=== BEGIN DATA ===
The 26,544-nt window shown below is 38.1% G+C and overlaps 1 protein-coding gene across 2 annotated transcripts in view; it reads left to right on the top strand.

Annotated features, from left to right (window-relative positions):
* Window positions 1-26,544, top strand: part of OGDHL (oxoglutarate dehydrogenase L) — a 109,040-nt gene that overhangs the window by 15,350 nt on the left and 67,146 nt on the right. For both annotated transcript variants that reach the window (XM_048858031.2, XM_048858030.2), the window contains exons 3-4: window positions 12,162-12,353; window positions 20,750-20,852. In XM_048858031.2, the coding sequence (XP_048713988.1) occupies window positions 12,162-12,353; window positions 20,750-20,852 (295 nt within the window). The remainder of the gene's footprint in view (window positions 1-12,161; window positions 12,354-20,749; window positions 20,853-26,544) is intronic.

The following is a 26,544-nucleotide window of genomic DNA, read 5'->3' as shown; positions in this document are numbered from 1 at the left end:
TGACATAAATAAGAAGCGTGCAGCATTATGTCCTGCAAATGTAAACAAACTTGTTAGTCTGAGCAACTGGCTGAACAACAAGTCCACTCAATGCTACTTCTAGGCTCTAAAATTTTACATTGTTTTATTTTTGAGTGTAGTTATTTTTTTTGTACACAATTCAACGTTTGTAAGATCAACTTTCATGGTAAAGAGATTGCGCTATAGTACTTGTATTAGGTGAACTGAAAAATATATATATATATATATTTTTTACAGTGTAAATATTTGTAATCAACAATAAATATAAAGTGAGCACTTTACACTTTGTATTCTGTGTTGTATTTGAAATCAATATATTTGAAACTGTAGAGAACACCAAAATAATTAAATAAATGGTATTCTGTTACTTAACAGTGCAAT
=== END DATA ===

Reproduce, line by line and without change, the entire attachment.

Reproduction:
The 26,544-nt window shown below is 38.1% G+C and overlaps 1 protein-coding gene across 2 annotated transcripts in view; it reads left to right on the top strand.

Annotated features, from left to right (window-relative positions):
* Window positions 1-26,544, top strand: part of OGDHL (oxoglutarate dehydrogenase L) — a 109,040-nt gene that overhangs the window by 15,350 nt on the left and 67,146 nt on the right. For both annotated transcript variants that reach the window (XM_048858031.2, XM_048858030.2), the window contains exons 3-4: window positions 12,162-12,353; window positions 20,750-20,852. In XM_048858031.2, the coding sequence (XP_048713988.1) occupies window positions 12,162-12,353; window positions 20,750-20,852 (295 nt within the window). The remainder of the gene's footprint in view (window positions 1-12,161; window positions 12,354-20,749; window positions 20,853-26,544) is intronic.

The following is a 26,544-nucleotide window of genomic DNA, read 5'->3' as shown; positions in this document are numbered from 1 at the left end:
TGACATAAATAAGAAGCGTGCAGCATTATGTCCTGCAAATGTAAACAAACTTGTTAGTCTGAGCAACTGGCTGAACAACAAGTCCACTCAATGCTACTTCTAGGCTCTAAAATTTTACATTGTTTTATTTTTGAGTGTAGTTATTTTTTTTGTACACAATTCAACGTTTGTAAGATCAACTTTCATGGTAAAGAGATTGCGCTATAGTACTTGTATTAGGTGAACTGAAAAATATATATATATATATATTTTTTACAGTGTAAATATTTGTAATCAACAATAAATATAAAGTGAGCACTTTACACTTTGTATTCTGTGTTGTATTTGAAATCAATATATTTGAAACTGTAGAGAACACCAAAATAATTAAATAAATGGTATTCTGTTACTTAACAGTGCAAT